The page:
Part two. Following the attack, our night owl returns to Jerusalem in drag for a rally, and walks into an emotional pitfall.
For other nights click here.
Someone else was murdered on Thursday, the night of the Jerusalem Pride stabbing. In the northern West Bank village of Duma, a group of hooded men, most likely members of the extremist Jewish “Price Tag” cell, set fire to two family homes and left threatening graffiti in Hebrew on the walls. A baby, Ali Dawabsheh, was burned to death. His parents and bother were rescued but remain in an Israeli hospital in critical condition.
Both the Jerusalem and Tel Aviv LGBT communities organized rallies in the wake of the pride stabbing, to be held on the following Saturday night. I decided to go to the one where little Ali was most likely to also be mentioned. That was clearly going to be Jerusalem.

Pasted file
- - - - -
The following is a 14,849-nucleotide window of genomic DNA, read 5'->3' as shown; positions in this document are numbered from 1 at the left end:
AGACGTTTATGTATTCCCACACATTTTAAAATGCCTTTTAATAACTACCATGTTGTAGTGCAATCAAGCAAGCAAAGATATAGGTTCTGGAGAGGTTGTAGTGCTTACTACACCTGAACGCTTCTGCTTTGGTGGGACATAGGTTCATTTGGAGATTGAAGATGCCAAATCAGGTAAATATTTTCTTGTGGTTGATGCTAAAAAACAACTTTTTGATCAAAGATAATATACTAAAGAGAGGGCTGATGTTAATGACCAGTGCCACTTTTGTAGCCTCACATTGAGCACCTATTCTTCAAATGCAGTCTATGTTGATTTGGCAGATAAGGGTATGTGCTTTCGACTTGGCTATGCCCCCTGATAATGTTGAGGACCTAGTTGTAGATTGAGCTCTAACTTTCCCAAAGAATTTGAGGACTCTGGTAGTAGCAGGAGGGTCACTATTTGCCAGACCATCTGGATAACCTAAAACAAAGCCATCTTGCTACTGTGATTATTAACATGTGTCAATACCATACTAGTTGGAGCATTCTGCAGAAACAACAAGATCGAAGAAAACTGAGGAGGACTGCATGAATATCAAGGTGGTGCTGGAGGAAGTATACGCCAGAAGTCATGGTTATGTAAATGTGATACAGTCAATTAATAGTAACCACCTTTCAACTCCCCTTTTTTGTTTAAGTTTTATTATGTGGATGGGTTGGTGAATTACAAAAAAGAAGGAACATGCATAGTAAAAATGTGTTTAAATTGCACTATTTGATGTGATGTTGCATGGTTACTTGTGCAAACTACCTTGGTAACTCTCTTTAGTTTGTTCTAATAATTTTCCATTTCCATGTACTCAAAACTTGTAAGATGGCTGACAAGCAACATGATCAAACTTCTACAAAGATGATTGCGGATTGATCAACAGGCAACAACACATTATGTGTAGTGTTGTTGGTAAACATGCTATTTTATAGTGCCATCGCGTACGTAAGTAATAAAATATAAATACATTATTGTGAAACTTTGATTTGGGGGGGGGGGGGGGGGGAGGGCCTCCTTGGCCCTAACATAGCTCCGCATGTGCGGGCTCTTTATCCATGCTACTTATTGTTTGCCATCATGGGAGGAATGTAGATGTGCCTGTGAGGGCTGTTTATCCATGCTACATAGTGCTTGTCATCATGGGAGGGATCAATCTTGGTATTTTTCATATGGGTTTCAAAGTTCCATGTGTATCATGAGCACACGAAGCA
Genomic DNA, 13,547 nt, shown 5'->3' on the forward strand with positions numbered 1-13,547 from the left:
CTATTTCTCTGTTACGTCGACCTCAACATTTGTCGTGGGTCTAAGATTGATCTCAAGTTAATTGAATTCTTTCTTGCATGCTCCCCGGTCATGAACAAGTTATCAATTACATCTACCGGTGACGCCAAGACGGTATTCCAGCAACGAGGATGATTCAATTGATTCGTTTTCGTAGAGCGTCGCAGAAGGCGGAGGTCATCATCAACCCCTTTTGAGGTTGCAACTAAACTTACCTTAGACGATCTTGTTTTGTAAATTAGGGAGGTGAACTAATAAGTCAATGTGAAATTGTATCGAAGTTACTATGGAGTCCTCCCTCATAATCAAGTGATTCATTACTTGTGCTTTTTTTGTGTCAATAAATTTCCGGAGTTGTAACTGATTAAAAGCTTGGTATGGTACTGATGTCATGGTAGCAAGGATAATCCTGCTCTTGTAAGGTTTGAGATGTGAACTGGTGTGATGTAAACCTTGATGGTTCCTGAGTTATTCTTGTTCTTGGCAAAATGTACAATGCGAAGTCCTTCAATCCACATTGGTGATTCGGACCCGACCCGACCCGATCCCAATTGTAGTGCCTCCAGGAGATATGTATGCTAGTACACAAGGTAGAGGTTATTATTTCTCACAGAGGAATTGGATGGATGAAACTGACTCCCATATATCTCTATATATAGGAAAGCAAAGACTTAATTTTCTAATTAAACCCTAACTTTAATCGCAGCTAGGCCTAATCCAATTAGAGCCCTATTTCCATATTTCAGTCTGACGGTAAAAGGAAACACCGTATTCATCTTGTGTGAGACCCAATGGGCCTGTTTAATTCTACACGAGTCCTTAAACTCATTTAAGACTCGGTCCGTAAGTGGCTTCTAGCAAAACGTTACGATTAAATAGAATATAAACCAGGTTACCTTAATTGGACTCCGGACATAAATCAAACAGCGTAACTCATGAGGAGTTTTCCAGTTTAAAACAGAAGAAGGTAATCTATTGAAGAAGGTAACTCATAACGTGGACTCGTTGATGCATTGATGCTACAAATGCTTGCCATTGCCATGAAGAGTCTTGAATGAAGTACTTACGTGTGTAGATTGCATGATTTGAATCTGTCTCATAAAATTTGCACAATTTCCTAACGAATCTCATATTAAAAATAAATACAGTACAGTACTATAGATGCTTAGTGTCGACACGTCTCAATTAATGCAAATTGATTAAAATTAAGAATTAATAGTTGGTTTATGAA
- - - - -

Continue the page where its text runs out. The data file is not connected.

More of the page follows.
Organizers at Tel Aviv courted mainstream politicians, some of whom participate in hateful discourse. The Jerusalem team booked Israel’s president Reuven Rivlin, the only high ranking Israeli politician who speaks consistently against all forms of intolerance. Sadly, the Israeli presidency is only a ceremonial position which has little impact on the system.
I got back in drag and took the minibus to Jerusalem with a sign I had made. It read: “Pride-stabbers and baby-killers all heed the same call.” I raised it high as Rivlin spoke and heard him say just that, in different words. He mentioned the murder at Duma in his first sentence. Other speakers followed him onstage, including three rabbis, two of whom also mentioned Duma. I was in the right place and I was in tears.
She should give me a break